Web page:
Bergman once noted that the cinema was like an exciting mistress to him, but the theatre was his faithful wife. As a film director his greatest international success was the autobiographical Fanny and Alexander (1982), which received the Oscar for best foreign film. (See also: Jörn Donner, exec. producer, Finnish writer, and director.) Reviews were in general positive, and Bergman was compared to Maz Ophuls, Federico Fellini, and Luchino Visconti. However, Richard Grenier wrote in Commentary: "I don't believe one word of this 'love' glup that runs from one end of the film to the other. When Ingmar Bergman talked to me of God and death I respected him despite his past political sympathies. But now that he's prattling on about love, and gentle smiles, and fruit trees in bloom, I think something in him snapped." (September 1983) In the story a well-to-do Uppsala family comes together to celebrate Christmas 1907. Statues come to life and the ghost of the departed mingle freely with the living. Alexander, a 10-year old boy, clashes with ironclad dogma and the icy Bishop Vergerus.
After returning to Sweden, Bergman wrote film scripts for Billie August and Daniel Bergman and directed at the Royal Swedish Theatre. The Swedish Film Institute launched a new Ingmar Bergman prize to be awarded annually. In 1988 appeared Bergman's autobiography, The Magic Lantern. It was followed by his film memoir Images: My Life in Film (1993). Bergman's novel The Best Intentions (1993) was based on his parents' lives, and the screenplay for the 1992 film on the same subject. Private Conversations (1996) dealt with the extra-marital affair of Ingmar's mother, Anna with a student-priest, Thomas.
In October 2001 Bergman announced his plans to make a sequel to Scenes from a Marriage with the 78-year old Erland Josephson and the 62-year old Liv Ullmann who also were members of the original cast in 1973. He wrote the screenplay for Liv Ullmann's film Faithless (2000) and two years later Bergman had a new television production under way - Saraband (2003), saying it would be his last picture. Bergman shot the chamber piece on digital video. "Saraband may be Bergman's final primal scream, which his art and craft give the severe majesty of a Bach sello suite," wrote Richard Corliss in Time (August 29, 2005). The last period of his Bergman spent his time on Farö mostly reading and talking with his friends on the phone. Bergman died on July 30, 2007, on Farö, at the age of 89 .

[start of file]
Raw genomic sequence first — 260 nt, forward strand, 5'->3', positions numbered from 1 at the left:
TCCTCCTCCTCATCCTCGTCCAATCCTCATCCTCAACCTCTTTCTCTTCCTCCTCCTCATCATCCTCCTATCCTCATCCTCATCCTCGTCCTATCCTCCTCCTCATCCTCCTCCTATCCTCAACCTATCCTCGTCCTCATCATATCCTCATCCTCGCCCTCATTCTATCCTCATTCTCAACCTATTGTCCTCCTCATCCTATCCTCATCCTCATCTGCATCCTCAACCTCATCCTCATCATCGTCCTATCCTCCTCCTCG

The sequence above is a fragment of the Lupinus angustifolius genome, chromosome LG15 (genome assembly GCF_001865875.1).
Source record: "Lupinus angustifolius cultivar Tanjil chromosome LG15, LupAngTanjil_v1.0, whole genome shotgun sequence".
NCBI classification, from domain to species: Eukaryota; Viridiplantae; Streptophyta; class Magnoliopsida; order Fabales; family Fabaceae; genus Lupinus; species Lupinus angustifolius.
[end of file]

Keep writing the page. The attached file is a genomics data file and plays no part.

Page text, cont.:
For further reading: Ingmar Bergman: PM. by Jörn Donner (2009); Lusten och dämonerna: Boken om Bergman by Mikael Timm (2008); Ingmar Bergman: Bilder, ed. Lasse Bergström (2008); Tre dagböcker by Maria von Rosen (2004); The Films of Ingmar Bergman by Jesse Kalin ( 2003); Ingmar Bergman: His Life and Films by Jerry Vermilye (2002); I begynnelsen var ordet. Ingmar Bergman och hans tidigare författarskap by Maaret Koskinen (2002); Ingmar Bergman: Magician and Prophet by Mark Gervais (1999); Ingmar Bergman: His Films and Career by Jerry Vermilye (1998); Gender and Representation in the Films of Ingmar Bergman by Marilyn Johns Blackwell (1997); Between stage and Screen by Egil Tornqvist (1996); Bergman's List, ed. by Gunnar Bergdahl, foreword by Woody Allen, afterword by Jörn Donner (1995); Spel och speglingar. Ingmar Bergmans filmiska estetik by Maaret Koskinen (1993); Ingmar Bergman by Peter Cowie (1992), Ingmar Bergman by Lise-Lote Marker and Frederick J. Marker (1992); The Influence of Existentialism on Ingmar Bergman by Charles B. Ketcham (1988); Ingmar Bergman: A guide to References and Resources by Birgitta Steene (1982); Ingmar Bergman by Peter Cowie (1982); Ingmar Bergman Directs by John Simon (1972); Djävulens ansikte by Jörn Donner (1962). Bergman's influence on other directors: Woody Allen, Andrei Tarkovsky - see under Arkady Strugatski. Note: Eino Kaila's Persoonallisuus (translated into Swedish under the title Personlighetens psykologi) was among the works, that Ingmar Bergman highly valued.
Plays, screenplays, short stories, novels, essays, memoirs: